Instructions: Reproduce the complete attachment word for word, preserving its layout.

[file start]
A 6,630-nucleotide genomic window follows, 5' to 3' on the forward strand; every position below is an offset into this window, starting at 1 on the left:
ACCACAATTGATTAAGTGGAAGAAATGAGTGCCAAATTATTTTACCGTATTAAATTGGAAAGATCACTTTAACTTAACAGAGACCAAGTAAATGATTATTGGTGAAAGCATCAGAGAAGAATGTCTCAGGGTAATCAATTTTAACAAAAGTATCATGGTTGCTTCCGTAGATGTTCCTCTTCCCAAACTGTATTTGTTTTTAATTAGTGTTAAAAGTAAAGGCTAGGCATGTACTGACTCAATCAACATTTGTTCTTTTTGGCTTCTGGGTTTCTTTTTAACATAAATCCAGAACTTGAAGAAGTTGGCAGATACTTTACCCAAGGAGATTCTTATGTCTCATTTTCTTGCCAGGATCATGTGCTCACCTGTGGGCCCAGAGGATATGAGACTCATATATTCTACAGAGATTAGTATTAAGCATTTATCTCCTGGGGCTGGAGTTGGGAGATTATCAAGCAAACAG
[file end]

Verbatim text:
A 6,630-nucleotide genomic window follows, 5' to 3' on the forward strand; every position below is an offset into this window, starting at 1 on the left:
ACCACAATTGATTAAGTGGAAGAAATGAGTGCCAAATTATTTTACCGTATTAAATTGGAAAGATCACTTTAACTTAACAGAGACCAAGTAAATGATTATTGGTGAAAGCATCAGAGAAGAATGTCTCAGGGTAATCAATTTTAACAAAAGTATCATGGTTGCTTCCGTAGATGTTCCTCTTCCCAAACTGTATTTGTTTTTAATTAGTGTTAAAAGTAAAGGCTAGGCATGTACTGACTCAATCAACATTTGTTCTTTTTGGCTTCTGGGTTTCTTTTTAACATAAATCCAGAACTTGAAGAAGTTGGCAGATACTTTACCCAAGGAGATTCTTATGTCTCATTTTCTTGCCAGGATCATGTGCTCACCTGTGGGCCCAGAGGATATGAGACTCATATATTCTACAGAGATTAGTATTAAGCATTTATCTCCTGGGGCTGGAGTTGGGAGATTATCAAGCAAACAG